If you fail to do so, not only will you receive the advance payment, but you will also receive an application for the credit by ADP. Although this may not sound like a bad thing, it is actually quite detrimental. Making this type of mistake can leave you with interest payments and penalties from the Internal Revenue System. 

ADP Compliance Resources

There are several resources available for you to use at your discretion through the ADP. They tend to maintain a staff of dedicated professionals who can help you with regulatory measures that directly affect tax and benefits, human resources, and payroll administration. Although they are an excellent resource for the tasks listed above, you should always reach out to a reputable tax professional or company familiar with ERC to ensure that your paperwork is handled correctly.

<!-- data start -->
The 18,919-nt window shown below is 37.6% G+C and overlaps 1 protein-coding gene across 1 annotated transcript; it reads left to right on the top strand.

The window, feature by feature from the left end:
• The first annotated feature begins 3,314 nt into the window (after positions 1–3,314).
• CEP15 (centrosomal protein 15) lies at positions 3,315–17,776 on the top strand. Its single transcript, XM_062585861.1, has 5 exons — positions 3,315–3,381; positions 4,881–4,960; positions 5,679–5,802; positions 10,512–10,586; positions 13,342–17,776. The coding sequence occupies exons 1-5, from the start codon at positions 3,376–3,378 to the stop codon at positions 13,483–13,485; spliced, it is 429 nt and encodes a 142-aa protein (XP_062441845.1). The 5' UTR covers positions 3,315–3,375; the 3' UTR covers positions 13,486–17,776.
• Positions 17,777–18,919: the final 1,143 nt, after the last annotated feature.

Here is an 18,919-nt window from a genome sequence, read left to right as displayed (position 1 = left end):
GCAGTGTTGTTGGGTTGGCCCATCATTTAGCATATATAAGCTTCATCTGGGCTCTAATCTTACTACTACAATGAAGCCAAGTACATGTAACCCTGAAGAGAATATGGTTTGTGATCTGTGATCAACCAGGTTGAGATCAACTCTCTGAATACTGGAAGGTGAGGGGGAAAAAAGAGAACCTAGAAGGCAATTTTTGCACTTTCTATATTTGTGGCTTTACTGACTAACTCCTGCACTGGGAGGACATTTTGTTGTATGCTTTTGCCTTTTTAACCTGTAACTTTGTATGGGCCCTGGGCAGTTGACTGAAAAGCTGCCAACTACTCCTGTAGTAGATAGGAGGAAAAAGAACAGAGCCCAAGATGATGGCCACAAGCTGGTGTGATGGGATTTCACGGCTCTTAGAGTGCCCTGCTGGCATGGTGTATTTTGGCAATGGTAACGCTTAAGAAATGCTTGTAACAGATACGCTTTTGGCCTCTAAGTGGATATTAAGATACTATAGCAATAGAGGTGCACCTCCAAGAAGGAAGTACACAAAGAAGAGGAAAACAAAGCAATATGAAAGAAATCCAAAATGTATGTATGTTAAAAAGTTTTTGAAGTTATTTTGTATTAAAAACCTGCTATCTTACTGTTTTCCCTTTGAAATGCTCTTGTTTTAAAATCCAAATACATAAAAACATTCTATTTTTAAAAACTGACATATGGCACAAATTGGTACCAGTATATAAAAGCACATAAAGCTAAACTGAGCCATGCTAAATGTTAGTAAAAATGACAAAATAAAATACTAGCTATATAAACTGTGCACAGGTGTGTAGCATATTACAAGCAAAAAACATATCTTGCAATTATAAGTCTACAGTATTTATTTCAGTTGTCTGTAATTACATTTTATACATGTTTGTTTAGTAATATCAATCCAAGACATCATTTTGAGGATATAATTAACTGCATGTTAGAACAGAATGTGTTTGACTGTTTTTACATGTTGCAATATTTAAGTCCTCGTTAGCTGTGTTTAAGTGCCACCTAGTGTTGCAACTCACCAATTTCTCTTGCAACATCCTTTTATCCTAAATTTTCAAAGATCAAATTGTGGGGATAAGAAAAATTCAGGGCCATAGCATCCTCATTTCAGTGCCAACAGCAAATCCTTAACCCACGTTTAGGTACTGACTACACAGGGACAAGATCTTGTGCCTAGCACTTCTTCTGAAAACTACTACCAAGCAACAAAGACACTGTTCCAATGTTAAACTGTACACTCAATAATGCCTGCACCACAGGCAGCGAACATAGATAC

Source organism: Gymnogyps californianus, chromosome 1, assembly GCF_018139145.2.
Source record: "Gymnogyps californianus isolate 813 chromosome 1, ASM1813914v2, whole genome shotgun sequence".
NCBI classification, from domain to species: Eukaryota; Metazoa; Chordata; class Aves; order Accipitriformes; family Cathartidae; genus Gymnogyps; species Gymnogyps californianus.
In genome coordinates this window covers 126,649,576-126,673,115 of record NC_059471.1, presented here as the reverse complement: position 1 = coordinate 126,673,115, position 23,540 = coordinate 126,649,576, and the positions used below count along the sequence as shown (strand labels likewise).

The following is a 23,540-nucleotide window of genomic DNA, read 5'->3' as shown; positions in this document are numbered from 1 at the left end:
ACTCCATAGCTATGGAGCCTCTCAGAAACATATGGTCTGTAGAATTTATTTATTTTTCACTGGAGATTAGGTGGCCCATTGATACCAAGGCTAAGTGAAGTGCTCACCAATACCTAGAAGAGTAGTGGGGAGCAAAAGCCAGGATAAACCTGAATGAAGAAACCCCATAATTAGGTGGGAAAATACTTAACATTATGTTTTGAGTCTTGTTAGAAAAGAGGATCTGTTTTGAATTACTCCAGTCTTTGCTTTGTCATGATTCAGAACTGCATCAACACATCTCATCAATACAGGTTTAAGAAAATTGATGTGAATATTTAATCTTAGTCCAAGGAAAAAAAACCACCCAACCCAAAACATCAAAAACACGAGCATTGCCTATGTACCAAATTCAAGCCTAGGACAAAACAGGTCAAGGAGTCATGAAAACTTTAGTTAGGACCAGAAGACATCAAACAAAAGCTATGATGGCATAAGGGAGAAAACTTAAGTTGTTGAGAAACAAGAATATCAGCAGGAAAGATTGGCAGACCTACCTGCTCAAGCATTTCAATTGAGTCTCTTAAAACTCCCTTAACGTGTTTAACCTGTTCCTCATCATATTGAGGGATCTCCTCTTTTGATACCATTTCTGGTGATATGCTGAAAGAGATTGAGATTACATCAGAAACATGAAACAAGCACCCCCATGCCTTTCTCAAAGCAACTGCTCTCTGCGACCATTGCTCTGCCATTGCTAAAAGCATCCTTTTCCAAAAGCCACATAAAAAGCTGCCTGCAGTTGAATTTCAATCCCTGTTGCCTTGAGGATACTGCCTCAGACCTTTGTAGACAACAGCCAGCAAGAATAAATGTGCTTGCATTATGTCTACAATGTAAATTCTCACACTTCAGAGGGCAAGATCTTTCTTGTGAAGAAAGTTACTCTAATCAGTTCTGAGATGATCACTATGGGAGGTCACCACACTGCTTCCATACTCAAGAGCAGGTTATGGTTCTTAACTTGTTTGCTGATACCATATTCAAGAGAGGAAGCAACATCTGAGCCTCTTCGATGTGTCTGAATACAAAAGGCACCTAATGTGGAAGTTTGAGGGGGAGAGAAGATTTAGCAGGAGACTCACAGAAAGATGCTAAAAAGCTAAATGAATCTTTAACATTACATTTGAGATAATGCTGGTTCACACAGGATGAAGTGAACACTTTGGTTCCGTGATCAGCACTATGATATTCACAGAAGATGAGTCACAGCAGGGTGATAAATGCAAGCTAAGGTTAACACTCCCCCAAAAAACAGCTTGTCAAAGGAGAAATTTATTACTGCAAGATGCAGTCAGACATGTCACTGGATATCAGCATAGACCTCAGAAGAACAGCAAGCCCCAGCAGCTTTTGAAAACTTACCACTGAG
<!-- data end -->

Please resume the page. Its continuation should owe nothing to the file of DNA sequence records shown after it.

Additional Information about the ERC

As mentioned earlier, there are specific criteria your business must meet in order to qualify for the credit. There are also wages that must be considered “qualified wages” to be eligible for the employee retention tax credit. 

In general, wages or any compensation subject to FICA taxes qualify for the ERC. This also includes qualified health expenses. As we mentioned above, you can only claim this credit on wages that are not expected to be forgiven or are not forgiven under the Paycheck Protection Program. 

How to Determine Qualified Health Expenses